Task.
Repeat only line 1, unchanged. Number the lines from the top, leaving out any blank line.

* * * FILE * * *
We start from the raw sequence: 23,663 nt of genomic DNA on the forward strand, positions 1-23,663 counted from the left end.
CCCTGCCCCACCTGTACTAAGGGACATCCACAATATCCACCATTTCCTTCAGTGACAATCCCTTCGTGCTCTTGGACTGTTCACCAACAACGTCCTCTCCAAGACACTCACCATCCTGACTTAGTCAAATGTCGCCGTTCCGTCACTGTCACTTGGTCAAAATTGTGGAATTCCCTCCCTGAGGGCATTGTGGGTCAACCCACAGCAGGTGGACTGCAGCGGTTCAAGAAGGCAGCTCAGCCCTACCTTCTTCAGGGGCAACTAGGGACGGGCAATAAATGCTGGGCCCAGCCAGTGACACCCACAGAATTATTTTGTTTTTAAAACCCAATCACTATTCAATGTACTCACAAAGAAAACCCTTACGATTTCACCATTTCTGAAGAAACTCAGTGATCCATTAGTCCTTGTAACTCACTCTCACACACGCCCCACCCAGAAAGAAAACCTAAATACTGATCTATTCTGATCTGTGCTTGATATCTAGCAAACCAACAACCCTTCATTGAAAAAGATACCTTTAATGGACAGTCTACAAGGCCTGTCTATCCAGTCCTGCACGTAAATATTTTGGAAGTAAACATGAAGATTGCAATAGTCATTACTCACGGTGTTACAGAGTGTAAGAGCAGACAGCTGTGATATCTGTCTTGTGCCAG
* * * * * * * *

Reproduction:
We start from the raw sequence: 23,663 nt of genomic DNA on the forward strand, positions 1-23,663 counted from the left end.